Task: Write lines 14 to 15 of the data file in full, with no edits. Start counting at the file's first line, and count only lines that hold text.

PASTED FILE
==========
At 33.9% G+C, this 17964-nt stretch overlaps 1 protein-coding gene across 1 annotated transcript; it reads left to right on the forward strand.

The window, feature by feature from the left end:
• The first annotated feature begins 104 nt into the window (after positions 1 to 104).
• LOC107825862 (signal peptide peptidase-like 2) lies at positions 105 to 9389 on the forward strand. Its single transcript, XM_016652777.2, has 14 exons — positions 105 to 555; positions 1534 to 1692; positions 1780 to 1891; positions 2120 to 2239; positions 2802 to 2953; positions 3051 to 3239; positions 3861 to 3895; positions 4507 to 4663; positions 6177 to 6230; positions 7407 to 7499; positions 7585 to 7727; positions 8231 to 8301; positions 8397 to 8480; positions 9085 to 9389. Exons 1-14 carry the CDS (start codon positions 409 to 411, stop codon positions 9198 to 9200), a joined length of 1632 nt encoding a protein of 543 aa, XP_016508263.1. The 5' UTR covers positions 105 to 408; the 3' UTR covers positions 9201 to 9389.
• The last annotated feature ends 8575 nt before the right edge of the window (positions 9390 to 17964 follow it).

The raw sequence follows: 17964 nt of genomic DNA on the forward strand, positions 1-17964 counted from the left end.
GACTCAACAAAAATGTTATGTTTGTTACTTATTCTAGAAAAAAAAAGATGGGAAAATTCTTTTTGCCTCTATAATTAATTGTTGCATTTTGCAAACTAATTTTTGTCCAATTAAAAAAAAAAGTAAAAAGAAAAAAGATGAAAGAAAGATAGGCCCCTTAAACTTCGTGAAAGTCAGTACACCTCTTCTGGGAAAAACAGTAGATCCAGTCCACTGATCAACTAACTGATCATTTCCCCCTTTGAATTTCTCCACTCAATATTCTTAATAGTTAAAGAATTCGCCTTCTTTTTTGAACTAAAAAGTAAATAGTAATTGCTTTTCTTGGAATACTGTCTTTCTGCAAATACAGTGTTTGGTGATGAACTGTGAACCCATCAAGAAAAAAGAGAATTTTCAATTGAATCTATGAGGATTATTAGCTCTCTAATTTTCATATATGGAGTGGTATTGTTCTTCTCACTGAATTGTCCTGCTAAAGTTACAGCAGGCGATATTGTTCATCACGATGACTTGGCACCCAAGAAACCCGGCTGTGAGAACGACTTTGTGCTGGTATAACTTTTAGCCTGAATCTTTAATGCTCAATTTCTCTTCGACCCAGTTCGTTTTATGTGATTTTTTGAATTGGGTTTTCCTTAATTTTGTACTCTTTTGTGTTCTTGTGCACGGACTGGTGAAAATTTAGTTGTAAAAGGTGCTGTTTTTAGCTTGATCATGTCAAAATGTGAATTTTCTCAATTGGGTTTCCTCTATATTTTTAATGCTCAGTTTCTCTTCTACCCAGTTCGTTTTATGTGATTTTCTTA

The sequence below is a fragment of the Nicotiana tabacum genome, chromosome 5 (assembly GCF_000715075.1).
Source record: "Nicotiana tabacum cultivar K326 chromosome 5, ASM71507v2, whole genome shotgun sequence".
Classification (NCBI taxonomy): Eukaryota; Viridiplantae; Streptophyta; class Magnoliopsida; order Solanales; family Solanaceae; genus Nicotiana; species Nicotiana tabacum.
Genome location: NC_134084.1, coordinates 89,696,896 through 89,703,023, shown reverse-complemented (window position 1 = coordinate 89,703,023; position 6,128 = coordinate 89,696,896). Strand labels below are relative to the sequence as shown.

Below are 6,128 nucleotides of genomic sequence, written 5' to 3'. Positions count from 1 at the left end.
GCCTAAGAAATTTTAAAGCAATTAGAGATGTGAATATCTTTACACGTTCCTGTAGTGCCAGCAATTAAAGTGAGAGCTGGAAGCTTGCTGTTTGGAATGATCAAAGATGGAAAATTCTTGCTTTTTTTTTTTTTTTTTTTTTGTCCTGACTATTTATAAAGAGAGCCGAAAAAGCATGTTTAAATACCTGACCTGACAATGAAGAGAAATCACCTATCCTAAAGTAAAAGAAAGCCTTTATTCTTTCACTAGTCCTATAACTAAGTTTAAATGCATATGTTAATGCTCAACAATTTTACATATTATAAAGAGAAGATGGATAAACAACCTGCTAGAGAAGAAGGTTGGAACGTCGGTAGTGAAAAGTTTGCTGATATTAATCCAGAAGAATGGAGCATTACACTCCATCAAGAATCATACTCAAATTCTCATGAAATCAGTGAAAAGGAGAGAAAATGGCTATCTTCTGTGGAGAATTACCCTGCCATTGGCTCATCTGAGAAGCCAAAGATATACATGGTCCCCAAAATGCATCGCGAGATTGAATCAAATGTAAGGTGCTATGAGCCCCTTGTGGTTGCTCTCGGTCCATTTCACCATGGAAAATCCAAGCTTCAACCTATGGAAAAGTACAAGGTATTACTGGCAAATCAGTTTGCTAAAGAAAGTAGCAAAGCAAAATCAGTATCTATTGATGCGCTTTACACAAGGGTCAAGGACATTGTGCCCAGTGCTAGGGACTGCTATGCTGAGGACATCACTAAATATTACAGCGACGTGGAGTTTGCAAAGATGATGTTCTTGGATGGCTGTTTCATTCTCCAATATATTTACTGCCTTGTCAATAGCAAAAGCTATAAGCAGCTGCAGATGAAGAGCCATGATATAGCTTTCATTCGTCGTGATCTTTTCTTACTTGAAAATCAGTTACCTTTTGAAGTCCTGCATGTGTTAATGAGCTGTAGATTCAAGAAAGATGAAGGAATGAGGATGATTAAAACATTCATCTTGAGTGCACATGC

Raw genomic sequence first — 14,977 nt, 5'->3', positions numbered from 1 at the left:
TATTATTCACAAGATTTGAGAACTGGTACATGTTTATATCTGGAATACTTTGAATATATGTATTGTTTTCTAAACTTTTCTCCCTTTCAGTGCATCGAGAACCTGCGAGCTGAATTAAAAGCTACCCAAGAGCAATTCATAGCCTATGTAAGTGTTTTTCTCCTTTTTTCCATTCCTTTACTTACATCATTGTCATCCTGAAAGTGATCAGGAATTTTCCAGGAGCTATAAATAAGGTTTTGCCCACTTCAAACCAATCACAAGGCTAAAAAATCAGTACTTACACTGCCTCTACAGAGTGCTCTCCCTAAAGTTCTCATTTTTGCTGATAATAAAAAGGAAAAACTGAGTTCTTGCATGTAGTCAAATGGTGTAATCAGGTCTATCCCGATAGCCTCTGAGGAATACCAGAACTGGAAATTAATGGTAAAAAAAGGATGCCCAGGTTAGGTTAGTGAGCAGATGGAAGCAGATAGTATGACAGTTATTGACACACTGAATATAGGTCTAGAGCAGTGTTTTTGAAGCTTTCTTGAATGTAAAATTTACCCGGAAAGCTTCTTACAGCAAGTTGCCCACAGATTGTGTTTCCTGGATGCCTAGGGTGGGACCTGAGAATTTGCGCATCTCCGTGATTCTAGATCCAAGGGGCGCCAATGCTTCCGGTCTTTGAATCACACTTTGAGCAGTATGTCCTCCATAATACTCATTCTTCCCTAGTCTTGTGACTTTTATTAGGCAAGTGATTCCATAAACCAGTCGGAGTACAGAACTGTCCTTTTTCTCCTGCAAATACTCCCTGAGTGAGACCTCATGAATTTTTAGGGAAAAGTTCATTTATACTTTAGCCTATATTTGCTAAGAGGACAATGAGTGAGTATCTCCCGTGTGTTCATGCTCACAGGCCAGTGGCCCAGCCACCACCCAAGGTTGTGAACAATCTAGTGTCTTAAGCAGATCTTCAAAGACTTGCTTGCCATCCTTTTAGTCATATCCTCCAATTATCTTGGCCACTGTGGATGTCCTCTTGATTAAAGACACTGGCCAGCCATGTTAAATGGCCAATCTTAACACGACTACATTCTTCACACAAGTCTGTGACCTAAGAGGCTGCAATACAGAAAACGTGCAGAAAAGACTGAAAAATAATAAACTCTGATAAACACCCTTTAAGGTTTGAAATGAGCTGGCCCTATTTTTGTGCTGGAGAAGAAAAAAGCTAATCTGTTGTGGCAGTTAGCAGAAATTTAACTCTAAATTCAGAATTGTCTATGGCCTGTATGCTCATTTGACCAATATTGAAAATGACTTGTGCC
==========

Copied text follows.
Raw genomic sequence first — 14,977 nt, 5'->3', positions numbered from 1 at the left:
TATTATTCACAAGATTTGAGAACTGGTACATGTTTATATCTGGAATACTTTGAATATATGTATTGTTTTCTAAACTTTTCTCCCTTTCAGTGCATCGAGAACCTGCGAGCTGAATTAAAAGCTACCCAAGAGCAATTCATAGCCTATGTAAGTGTTTTTCTCCTTTTTTCCATTCCTTTACTTACATCATTGTCATCCTGAAAGTGATCAGGAATTTTCCAGGAGCTATAAATAAGGTTTTGCCCACTTCAAACCAATCACAAGGCTAAAAAATCAGTACTTACACTGCCTCTACAGAGTGCTCTCCCTAAAGTTCTCATTTTTGCTGATAATAAAAAGGAAAAACTGAGTTCTTGCATGTAGTCAAATGGTGTAATCAGGTCTATCCCGATAGCCTCTGAGGAATACCAGAACTGGAAATTAATGGTAAAAAAAGGATGCCCAGGTTAGGTTAGTGAGCAGATGGAAGCAGATAGTATGACAGTTATTGACACACTGAATATAGGTCTAGAGCAGTGTTTTTGAAGCTTTCTTGAATGTAAAATTTACCCGGAAAGCTTCTTACAGCAAGTTGCCCACAGATTGTGTTTCCTGGATGCCTAGGGTGGGACCTGAGAATTTGCGCATCTCCGTGATTCTAGATCCAAGGGGCGCCAATGCTTCCGGTCTTTGAATCACACTTTGAGCAGTATGTCCTCCATAATACTCATTCTTCCCTAGTCTTGTGACTTTTATTAGGCAAGTGATTCCATAAACCAGTCGGAGTACAGAACTGTCCTTTTTCTCCTGCAAATACTCCCTGAGTGAGACCTCATGAATTTTTAGGGAAAAGTTCATTTATACTTTAGCCTATATTTGCTAAGAGGACAATGAGTGAGTATCTCCCGTGTGTTCATGCTCACAGGCCAGTGGCCCAGCCACCACCCAAGGTTGTGAACAATCTAGTGTCTTAAGCAGATCTTCAAAGACTTGCTTGCCATCCTTTTAGTCATATCCTCCAATTATCTTGGCCACTGTGGATGTCCTCTTGATTAAAGACACTGGCCAGCCATGTTAAATGGCCAATCTTAACACGACTACATTCTTCACACAAGTCTGTGACCTAAGAGGCTGCAATACAGAAAACGTGCAGAAAAGACTGAAAAATAATAAACTCTGATAAACACCCTTTAAGGTTTGAAATGAGCTGGCCCTATTTTTGTGCTGGAGAAGAAAAAAGCTAATCTGTTGTGGCAGTTAGCAGAAATTTAACTCTAAATTCAGAATTGTCTATGGCCTGTATGCTCATTTGACCAATATTGAAAATGACTTGTGCC